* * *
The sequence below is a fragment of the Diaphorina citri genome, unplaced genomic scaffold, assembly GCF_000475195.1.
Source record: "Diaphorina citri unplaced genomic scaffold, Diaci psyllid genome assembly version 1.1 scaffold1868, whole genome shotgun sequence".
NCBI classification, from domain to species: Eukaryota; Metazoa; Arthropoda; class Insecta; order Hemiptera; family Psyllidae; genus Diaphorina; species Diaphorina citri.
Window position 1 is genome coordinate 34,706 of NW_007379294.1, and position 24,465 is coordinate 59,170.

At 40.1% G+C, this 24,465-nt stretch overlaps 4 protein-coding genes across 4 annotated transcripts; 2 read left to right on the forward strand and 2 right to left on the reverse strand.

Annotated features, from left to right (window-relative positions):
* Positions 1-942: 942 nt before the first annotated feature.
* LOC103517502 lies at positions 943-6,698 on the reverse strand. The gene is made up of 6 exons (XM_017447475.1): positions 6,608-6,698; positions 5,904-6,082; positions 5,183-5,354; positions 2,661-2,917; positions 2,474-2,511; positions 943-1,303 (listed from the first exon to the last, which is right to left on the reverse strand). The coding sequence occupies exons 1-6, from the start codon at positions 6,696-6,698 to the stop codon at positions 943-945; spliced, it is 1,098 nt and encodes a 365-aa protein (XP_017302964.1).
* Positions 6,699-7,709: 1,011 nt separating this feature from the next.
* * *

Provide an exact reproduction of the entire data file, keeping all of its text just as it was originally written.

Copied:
The sequence below is a fragment of the Diaphorina citri genome, unplaced genomic scaffold, assembly GCF_000475195.1.
Source record: "Diaphorina citri unplaced genomic scaffold, Diaci psyllid genome assembly version 1.1 scaffold1868, whole genome shotgun sequence".
NCBI classification, from domain to species: Eukaryota; Metazoa; Arthropoda; class Insecta; order Hemiptera; family Psyllidae; genus Diaphorina; species Diaphorina citri.
Window position 1 is genome coordinate 34,706 of NW_007379294.1, and position 24,465 is coordinate 59,170.

At 40.1% G+C, this 24,465-nt stretch overlaps 4 protein-coding genes across 4 annotated transcripts; 2 read left to right on the forward strand and 2 right to left on the reverse strand.

Annotated features, from left to right (window-relative positions):
* Positions 1-942: 942 nt before the first annotated feature.
* LOC103517502 lies at positions 943-6,698 on the reverse strand. The gene is made up of 6 exons (XM_017447475.1): positions 6,608-6,698; positions 5,904-6,082; positions 5,183-5,354; positions 2,661-2,917; positions 2,474-2,511; positions 943-1,303 (listed from the first exon to the last, which is right to left on the reverse strand). The coding sequence occupies exons 1-6, from the start codon at positions 6,696-6,698 to the stop codon at positions 943-945; spliced, it is 1,098 nt and encodes a 365-aa protein (XP_017302964.1).
* Positions 6,699-7,709: 1,011 nt separating this feature from the next.